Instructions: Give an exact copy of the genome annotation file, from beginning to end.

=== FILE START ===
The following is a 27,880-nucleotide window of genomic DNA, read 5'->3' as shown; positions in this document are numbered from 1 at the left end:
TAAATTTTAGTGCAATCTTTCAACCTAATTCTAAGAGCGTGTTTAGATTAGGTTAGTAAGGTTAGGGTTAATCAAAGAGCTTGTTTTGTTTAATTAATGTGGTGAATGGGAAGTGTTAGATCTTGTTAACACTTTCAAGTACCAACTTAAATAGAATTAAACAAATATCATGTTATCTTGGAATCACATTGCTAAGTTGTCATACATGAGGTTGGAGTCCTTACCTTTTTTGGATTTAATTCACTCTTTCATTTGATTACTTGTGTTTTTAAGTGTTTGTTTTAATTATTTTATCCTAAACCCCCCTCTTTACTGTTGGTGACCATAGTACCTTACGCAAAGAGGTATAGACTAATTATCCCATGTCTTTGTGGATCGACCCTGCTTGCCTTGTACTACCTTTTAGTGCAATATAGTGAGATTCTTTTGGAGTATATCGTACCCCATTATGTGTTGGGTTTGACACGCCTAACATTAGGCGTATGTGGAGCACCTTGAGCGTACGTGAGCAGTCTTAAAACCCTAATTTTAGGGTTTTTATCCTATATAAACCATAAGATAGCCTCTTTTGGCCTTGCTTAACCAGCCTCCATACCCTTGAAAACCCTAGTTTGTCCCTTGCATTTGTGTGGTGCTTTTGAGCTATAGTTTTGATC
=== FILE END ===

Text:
The following is a 27,880-nucleotide window of genomic DNA, read 5'->3' as shown; positions in this document are numbered from 1 at the left end:
TAAATTTTAGTGCAATCTTTCAACCTAATTCTAAGAGCGTGTTTAGATTAGGTTAGTAAGGTTAGGGTTAATCAAAGAGCTTGTTTTGTTTAATTAATGTGGTGAATGGGAAGTGTTAGATCTTGTTAACACTTTCAAGTACCAACTTAAATAGAATTAAACAAATATCATGTTATCTTGGAATCACATTGCTAAGTTGTCATACATGAGGTTGGAGTCCTTACCTTTTTTGGATTTAATTCACTCTTTCATTTGATTACTTGTGTTTTTAAGTGTTTGTTTTAATTATTTTATCCTAAACCCCCCTCTTTACTGTTGGTGACCATAGTACCTTACGCAAAGAGGTATAGACTAATTATCCCATGTCTTTGTGGATCGACCCTGCTTGCCTTGTACTACCTTTTAGTGCAATATAGTGAGATTCTTTTGGAGTATATCGTACCCCATTATGTGTTGGGTTTGACACGCCTAACATTAGGCGTATGTGGAGCACCTTGAGCGTACGTGAGCAGTCTTAAAACCCTAATTTTAGGGTTTTTATCCTATATAAACCATAAGATAGCCTCTTTTGGCCTTGCTTAACCAGCCTCCATACCCTTGAAAACCCTAGTTTGTCCCTTGCATTTGTGTGGTGCTTTTGAGCTATAGTTTTGATC